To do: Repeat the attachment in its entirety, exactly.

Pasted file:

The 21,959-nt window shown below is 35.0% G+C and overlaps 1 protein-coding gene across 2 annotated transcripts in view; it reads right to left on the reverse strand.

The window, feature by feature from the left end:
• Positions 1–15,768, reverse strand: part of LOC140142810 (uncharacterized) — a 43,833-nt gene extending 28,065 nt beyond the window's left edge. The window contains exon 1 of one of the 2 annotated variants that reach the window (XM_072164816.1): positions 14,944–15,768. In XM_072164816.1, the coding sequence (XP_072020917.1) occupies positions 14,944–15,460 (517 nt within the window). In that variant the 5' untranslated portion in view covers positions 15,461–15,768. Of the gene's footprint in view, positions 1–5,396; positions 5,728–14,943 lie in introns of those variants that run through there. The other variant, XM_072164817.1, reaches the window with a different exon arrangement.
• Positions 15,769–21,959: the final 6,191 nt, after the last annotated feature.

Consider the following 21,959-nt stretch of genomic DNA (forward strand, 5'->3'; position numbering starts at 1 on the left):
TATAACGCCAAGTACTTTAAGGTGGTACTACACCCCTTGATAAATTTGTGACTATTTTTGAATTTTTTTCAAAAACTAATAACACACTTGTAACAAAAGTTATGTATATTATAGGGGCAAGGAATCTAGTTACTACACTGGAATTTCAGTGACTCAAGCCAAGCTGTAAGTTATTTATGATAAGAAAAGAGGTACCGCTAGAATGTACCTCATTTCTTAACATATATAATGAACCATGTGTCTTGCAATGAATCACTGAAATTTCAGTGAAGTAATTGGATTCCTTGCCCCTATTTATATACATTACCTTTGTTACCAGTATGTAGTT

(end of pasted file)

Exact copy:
The 21,959-nt window shown below is 35.0% G+C and overlaps 1 protein-coding gene across 2 annotated transcripts in view; it reads right to left on the reverse strand.

The window, feature by feature from the left end:
• Positions 1–15,768, reverse strand: part of LOC140142810 (uncharacterized) — a 43,833-nt gene extending 28,065 nt beyond the window's left edge. The window contains exon 1 of one of the 2 annotated variants that reach the window (XM_072164816.1): positions 14,944–15,768. In XM_072164816.1, the coding sequence (XP_072020917.1) occupies positions 14,944–15,460 (517 nt within the window). In that variant the 5' untranslated portion in view covers positions 15,461–15,768. Of the gene's footprint in view, positions 1–5,396; positions 5,728–14,943 lie in introns of those variants that run through there. The other variant, XM_072164817.1, reaches the window with a different exon arrangement.
• Positions 15,769–21,959: the final 6,191 nt, after the last annotated feature.

Consider the following 21,959-nt stretch of genomic DNA (forward strand, 5'->3'; position numbering starts at 1 on the left):
TATAACGCCAAGTACTTTAAGGTGGTACTACACCCCTTGATAAATTTGTGACTATTTTTGAATTTTTTTCAAAAACTAATAACACACTTGTAACAAAAGTTATGTATATTATAGGGGCAAGGAATCTAGTTACTACACTGGAATTTCAGTGACTCAAGCCAAGCTGTAAGTTATTTATGATAAGAAAAGAGGTACCGCTAGAATGTACCTCATTTCTTAACATATATAATGAACCATGTGTCTTGCAATGAATCACTGAAATTTCAGTGAAGTAATTGGATTCCTTGCCCCTATTTATATACATTACCTTTGTTACCAGTATGTAGTT